A ROC plot displays the performance of a binary classification method with continuous or discrete ordinal output. It shows the sensitivity (the proportion of correctly classified positive observations) and specificity (the proportion of correctly classified negative observations) as the output threshold is moved over the range of all possible values. ROC curves do not depend on class probabilities, facilitating their interpretation and comparison across different data sets. Originally invented for the detection of radar signals, they were soon applied to psychology [1
] and medical fields such as radiology [2
]. They are now commonly used in medical decision making, bioinformatics[3
], data mining and machine learning, evaluating biomarker performances or comparing scoring methods [2
In the ROC context, the area under the curve (AUC) measures the performance of a classifier and is frequently applied for method comparison. A higher AUC means a better classification. However, comparison between AUCs is often performed without a proper statistical analysis partially due to the lack of relevant, accessible and easy-to-use tools providing such tests. Small differences in AUCs can be significant if ROC curves are strongly correlated, and without statistical testing two AUCs can be incorrectly labelled as similar. In contrast a larger difference can be non significant in small samples, as shown by Hanczar et al.
], who also provide an analytical expression for the variance of AUC's as a function of the sample size. We recently identified this lack of proper statistical comparison as a potential cause for the poor acceptance of biomarkers as diagnostic tools in medical applications [6
]. Evaluating a classifier by means of total AUC is not suitable when the performance assessment only takes place in high specificity or high sensitivity regions [6
]. To account for these cases, the partial AUC (pAUC) was introduced as a local comparative approach that focuses only on a portion of the ROC curve [7
Software for ROC analysis already exists. A previous review [10
] compared eight ROC programs and found that there is a need for a tool performing valid and standardized statistical tests with good data import and plot functions.
The R [11
] and S+ (TIBCO Spotfire S+ 8.2, 2010, Palo Alto, CA) statistical environments provide an extensible framework upon which software can be built. No ROC tool is implemented in S+ yet while four R packages computing ROC curves are available:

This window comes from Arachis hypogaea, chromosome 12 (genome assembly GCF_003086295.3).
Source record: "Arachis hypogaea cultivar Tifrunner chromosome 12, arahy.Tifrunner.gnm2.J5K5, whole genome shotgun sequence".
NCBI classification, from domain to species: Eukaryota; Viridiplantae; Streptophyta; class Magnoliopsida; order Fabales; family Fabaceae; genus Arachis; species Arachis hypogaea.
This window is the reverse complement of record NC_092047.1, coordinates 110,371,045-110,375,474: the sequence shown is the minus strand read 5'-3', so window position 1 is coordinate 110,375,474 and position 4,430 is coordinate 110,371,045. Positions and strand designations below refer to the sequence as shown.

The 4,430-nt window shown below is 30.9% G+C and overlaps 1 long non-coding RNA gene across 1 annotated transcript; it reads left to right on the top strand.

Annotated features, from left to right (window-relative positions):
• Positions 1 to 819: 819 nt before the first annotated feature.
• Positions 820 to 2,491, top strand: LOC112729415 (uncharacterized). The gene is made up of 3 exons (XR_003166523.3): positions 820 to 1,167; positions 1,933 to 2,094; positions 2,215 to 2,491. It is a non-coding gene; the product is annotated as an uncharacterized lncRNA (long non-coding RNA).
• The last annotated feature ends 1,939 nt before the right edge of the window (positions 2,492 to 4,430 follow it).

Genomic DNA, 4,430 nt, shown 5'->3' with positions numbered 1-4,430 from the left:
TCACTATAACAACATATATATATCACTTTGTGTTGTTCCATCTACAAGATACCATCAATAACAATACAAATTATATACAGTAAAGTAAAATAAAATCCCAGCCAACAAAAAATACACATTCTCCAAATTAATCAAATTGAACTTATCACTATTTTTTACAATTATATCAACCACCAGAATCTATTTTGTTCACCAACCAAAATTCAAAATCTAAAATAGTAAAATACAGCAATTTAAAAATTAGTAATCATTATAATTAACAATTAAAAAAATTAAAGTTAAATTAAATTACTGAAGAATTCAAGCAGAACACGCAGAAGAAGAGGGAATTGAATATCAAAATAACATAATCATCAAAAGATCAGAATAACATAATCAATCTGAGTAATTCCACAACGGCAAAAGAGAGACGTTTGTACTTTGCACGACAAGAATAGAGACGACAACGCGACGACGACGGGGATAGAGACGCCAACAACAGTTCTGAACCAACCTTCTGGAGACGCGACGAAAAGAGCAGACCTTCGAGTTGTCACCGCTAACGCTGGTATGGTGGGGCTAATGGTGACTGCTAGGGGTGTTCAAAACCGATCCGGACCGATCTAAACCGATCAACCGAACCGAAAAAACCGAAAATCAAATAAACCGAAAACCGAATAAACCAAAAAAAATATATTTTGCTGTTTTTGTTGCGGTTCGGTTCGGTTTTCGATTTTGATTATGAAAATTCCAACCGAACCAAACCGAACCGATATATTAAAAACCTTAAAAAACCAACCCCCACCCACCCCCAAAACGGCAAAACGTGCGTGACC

] provides tools computing the performance of predictions by means of precision/recall plots, lift charts, cost curves as well as ROC plots and AUCs. Confidence intervals (CI) are supported for ROC analysis but the user must supply the bootstrapped curves.
2) The verification
] is not specifically aimed at ROC analysis; nonetheless it can plot ROC curves, compute the AUC and smooth a ROC curve with the binomial model. A Wilcoxon test for a single ROC curve is also implemented, but no test comparing two ROC curves is included.
3) Bioconductor includes the ROC
] which can only compute the AUC and plot the ROC curve.
4) Pcvsuite [15
] is an advanced package for ROC curves which features advanced functions such as covariate adjustment and ROC regression. It was originally designed for Stata and ported to R. It is not available on the CRAN (comprehensive R archive network), but can be downloaded for Windows and MacOS from http://labs.fhcrc.org/pepe/dabs/rocbasic.html
Table summarizes the differences between these packages. Only pcvsuite enables the statistical comparison between two ROC curves. Pcvsuite, ROCR and ROC can compute AUC or pAUC, but the pAUC can only be defined as a portion of specificity.
Features of the R packages for ROC anaylsis
The pROC package was designed in order to facilitate ROC curve analysis and apply proper statistical tests for their comparison. It provides a consistent and user-friendly set of functions building and plotting a ROC curve, several methods smoothing the curve, computing the full or partial AUC over any range of specificity or sensitivity, as well as computing and visualizing various CIs. It includes tests for the statistical comparison of two ROC curves as well as their AUCs and pAUCs. The software comes with an extensive documentation and relies on the underlying R and S+ systems for data input and plots. Finally, a graphical user interface (GUI) was developed for S+ for users unfamiliar with programming.